In this light, it is important to recognize that the Paris Agreement was only one step toward the massive change that is now necessary to change the course of climate change to any significant extent. As Daniel Bodansky elegantly explains, “The Paris Agreement seeks a Goldilocks solution that is neither too strong (and hence unacceptable to key states) nor too weak (and hence ineffective).” In doing so, the Paris Agreement continued off of the precedent of the 2009 Copenhagen Conference, which replaced the more rigid model of the Kyoto Protocol in favor of a more flexible model.
According to S. Niggol Seo, the Paris Agreement corrected key flaws in the Kyoto Protocol, including its lack of rational support for a 5 percent reduction from 1990 emissions and its inequitable allocation of responsibility to some countries over others. However, as Seo and others agree, the Paris Agreement has the drawback of being a “weaker legal framework than the Kyoto Protocol.” Illustrating this point, Bodansky observes, “Even the biggest fans of the Paris outcome do not claim that it puts the world on a pathway to limiting climate change to well below 2 degrees Celsius, […] much less the even more ambitious aim of 1.5 degrees, which many argue is necessary to avert catastrophic damage.” In concrete terms, research has suggested that the pledges made at the Paris Conference would only keep temperature increases within 2.7°C. This outcome falls troublingly short of the Agreement’s most modest targets.
In this light, there are two main weaknesses of the Paris Agreement. First is the lack of aggressive concrete requirements of participating states to bring their individual contributions of emissions reductions to necessary levels. Second is the lack of legal requirements, as the Paris Agreement is fundamentally voluntary. As the IPCC acknowledges, commitments to Nationally Determined Contributions (NDCs) of member states are “not legally binding.” Indeed, the text of the Agreement uses soft verbs such as “invites” and “requests” throughout.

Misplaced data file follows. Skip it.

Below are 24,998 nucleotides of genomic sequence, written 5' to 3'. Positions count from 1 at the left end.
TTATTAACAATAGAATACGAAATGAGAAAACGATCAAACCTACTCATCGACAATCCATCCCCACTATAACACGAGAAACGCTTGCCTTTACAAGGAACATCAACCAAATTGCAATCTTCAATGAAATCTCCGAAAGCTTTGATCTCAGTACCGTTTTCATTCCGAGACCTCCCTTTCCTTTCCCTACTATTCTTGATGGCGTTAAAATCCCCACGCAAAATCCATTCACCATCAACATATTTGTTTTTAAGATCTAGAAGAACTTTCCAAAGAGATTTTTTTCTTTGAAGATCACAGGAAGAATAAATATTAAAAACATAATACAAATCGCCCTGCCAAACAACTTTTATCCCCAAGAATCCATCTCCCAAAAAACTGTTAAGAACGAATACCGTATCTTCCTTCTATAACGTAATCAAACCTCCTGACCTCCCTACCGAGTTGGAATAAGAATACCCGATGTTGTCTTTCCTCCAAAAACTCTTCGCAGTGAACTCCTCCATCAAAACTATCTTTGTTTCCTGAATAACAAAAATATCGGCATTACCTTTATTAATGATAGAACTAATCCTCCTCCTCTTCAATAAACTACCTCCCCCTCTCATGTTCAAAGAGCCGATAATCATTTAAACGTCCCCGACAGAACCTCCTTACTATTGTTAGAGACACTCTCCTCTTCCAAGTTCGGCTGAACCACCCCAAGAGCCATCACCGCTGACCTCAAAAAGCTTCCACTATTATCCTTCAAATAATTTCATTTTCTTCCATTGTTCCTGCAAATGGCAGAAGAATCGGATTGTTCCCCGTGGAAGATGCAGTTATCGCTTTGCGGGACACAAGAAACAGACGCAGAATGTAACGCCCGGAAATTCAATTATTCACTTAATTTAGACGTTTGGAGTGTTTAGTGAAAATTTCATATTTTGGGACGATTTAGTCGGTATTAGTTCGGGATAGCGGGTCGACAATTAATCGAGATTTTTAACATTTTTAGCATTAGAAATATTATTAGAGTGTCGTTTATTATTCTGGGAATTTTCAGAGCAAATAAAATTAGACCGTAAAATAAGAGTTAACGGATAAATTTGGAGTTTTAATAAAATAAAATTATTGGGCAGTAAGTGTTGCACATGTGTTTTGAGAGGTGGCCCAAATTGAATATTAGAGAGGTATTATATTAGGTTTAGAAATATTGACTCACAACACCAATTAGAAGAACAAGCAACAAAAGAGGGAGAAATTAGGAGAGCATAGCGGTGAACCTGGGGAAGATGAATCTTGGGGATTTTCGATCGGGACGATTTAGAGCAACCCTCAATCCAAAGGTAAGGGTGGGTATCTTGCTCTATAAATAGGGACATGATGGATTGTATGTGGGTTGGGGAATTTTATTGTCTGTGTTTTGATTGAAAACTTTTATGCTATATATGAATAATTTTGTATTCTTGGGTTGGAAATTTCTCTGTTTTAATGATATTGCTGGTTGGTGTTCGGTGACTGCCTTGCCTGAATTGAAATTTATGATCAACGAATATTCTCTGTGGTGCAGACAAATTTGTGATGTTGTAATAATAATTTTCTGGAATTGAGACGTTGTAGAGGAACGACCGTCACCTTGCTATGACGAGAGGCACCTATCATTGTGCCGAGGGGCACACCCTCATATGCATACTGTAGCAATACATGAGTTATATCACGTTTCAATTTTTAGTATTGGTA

To improve these aspects of future international legal frameworks, Glen Peters and co-authors propose more transparent tracking and regular reporting of progress toward Nationally Determined Contributions (NDCs) of member states. However, those changes would not go far enough to address the root cause of the Agreement’s weakness. To ensure delivery on international obligations, future agreements not only need widespread international support. They must also be legally binding, with clear incentives for compliance and strong disincentives for failure.
In sum, 2021 needs to be a turning point for climate change on the international stage simply because previous attempts, though monumental diplomatic achievements, have not gone far enough. Therefore, UN Secretary General Antonio Guterres did not exaggerate when he referred to 2021 as a “make or break” moment for international cooperation against climate change. When international leaders meet in Glasgow this fall, they need to arrive not merely with a resolve to ramp up their individual efforts. Even more urgently, they need to be willing to apply significant political and legal pressure on one another, collectively, to establish a much stronger legal framework than the Paris Agreement currently demands of its signatories.